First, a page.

our treasures: safe haven after great kiwi road trip - outdoor enclosure
In the north of New Zealand, we really like the kiwi here.
They all have their own unique personalities.
But we know that it is time for them to move to other facilities or shelters where they can breed and do their part to help the survival of their species.
While kiwi fruit does not breed well in it, night-time active houses play a valuable role in raising young birds and advocating for the protection of kiwi fruit and our other threatened native species.
Thousands of people, tourists from home and abroad, educational groups and our communities watch our birds every year.
When all these animals leave, it is clearer why our animals are so unique and what role we can all play in protecting them.
So earlier in August 28, we said goodbye to Kapua and Puna, as well as Sue Pizzey and breeder Annie Kiddie and Emma Doel, who started going to Otorohanga
John Tuakana from Ngatiwai Trust has brought beautiful karakia to this journey.
Otorohanga Kapua will be released to the reserve in Taranaki with other birds, and Puna has a partner waiting for her at Nau Manu in wakaana.
But even though they had no birds to take care of that day, the breeder did not stand up!
The fence must have a huge spring clean before the arrival of the new occupants, and all of them are on the deck, including volunteers Tim Hayes and Brie brokby.
Because kiwi fruit is very territorial and their main feeling is smell, we have to remove the smell of Kapua and Puna as much as possible.
This means replacing the hole-digging box with a new hole-digging box with different new digging positions, thus moving and rewiring the hole-digging camera.
The pond was emptied and scrubbed, and the huge large glass viewing window sparkled inside and outside, with basic maintenance, and a large number of new fallen leaves distributed thick and thick on the "forest floor" on the periphery.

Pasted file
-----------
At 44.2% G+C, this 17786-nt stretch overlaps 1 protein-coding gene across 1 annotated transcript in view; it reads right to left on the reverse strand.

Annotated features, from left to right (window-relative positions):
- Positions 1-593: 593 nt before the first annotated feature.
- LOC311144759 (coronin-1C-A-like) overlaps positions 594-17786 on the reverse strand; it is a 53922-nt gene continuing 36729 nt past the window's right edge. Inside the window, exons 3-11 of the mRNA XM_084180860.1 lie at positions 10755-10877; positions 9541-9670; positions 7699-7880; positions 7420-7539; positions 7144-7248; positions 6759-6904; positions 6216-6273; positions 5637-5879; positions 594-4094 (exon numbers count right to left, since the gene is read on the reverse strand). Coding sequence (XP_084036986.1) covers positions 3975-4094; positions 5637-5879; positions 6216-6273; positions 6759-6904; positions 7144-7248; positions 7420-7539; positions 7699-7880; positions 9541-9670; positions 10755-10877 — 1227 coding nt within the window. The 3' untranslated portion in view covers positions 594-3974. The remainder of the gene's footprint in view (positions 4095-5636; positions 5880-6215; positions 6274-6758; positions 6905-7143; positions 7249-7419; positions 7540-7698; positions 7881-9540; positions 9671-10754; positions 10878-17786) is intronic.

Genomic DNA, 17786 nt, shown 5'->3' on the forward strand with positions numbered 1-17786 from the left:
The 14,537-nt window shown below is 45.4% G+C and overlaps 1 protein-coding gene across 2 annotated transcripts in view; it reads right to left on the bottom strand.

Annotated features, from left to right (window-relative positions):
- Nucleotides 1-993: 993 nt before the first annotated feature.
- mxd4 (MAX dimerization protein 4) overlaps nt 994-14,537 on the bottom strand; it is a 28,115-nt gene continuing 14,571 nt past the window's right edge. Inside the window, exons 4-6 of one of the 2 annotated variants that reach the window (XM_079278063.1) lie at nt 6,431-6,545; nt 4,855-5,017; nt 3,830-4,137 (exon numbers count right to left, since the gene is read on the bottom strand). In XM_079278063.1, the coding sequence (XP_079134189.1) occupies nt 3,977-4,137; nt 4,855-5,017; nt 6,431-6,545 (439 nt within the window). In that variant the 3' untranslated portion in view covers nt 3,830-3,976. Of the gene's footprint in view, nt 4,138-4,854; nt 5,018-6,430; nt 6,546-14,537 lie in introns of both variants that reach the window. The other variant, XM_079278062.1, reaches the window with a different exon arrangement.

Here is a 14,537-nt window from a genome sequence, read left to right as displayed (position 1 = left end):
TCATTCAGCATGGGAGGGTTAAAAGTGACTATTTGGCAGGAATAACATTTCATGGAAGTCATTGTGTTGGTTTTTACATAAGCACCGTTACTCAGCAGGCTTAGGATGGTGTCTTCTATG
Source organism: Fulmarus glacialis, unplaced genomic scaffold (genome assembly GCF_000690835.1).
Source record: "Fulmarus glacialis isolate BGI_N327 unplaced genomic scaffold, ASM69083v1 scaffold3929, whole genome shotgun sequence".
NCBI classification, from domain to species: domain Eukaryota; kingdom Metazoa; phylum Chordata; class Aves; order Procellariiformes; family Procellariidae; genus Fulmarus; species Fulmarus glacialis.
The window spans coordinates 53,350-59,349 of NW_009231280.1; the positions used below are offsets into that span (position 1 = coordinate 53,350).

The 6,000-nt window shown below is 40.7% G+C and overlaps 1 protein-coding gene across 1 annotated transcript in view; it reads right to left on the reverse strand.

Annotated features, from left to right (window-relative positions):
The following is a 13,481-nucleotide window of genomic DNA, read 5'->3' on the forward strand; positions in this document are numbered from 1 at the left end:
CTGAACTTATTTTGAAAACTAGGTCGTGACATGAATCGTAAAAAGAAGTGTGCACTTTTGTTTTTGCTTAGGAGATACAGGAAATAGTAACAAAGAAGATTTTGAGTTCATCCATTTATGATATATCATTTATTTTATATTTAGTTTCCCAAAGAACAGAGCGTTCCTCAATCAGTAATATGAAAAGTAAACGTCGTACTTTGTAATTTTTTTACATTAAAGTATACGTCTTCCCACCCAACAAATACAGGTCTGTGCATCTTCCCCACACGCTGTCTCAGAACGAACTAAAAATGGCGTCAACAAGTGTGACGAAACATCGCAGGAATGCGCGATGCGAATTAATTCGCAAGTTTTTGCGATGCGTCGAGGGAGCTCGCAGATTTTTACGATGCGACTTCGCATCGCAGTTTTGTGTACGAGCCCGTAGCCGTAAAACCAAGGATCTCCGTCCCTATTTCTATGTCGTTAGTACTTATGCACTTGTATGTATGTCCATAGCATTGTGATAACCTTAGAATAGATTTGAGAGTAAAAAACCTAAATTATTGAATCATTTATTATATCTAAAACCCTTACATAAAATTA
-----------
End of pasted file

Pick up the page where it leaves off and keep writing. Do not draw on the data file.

It smells amazing, like walking in the bush. At 6.
At 30 that night, everything was ready, seven o'clock P. M. , after 12
One hour a day, Anne and Emma return safely with Ben and Joe Karin, our new residents of the Kiwi House.
These new taonga in northern New Zealand and our community are welcomed by an unforgettable karanga and when they are taken to the entrance they enter the night and are blessed by karakia
Thank you so much to the Irish and John from Ngatiwai Trust who came out that night for this welcome event.
The situation was not worse for their trip and the birds were quickly released directly into the cave.
When we saw them on the cave camera, young male Ben came out to explore his new home.
It was very exciting to see him for the first time, go out and explore every corner.
We are grateful to the dedicated staff of Otorohanga Kiwi House for the high success rate of organizations like them, growing Kiwi in outdoor fencing, and publicity facilities like ours have birds, people can see them there and get to know them.
We must also express our gratitude to the New Zealand National captive cooperative.
Coordinator for the extensive extraction of individual birds and their genetic data in order to manage the breeding program.
Although we are always aware of the great responsibility involved in this, we are very proud to be able to play our part in protecting our unique native wildlife.
Jockalene and Ben will be over 1 year old in October, so there may be a Kiwi birthday party during school holidays?
Since they have been living together in a night house in Otorohanga, we hope they will settle down soon and we look forward to getting to know them and introducing them to our visitors.
Allie Fry is the director of operations in northern New Zealand.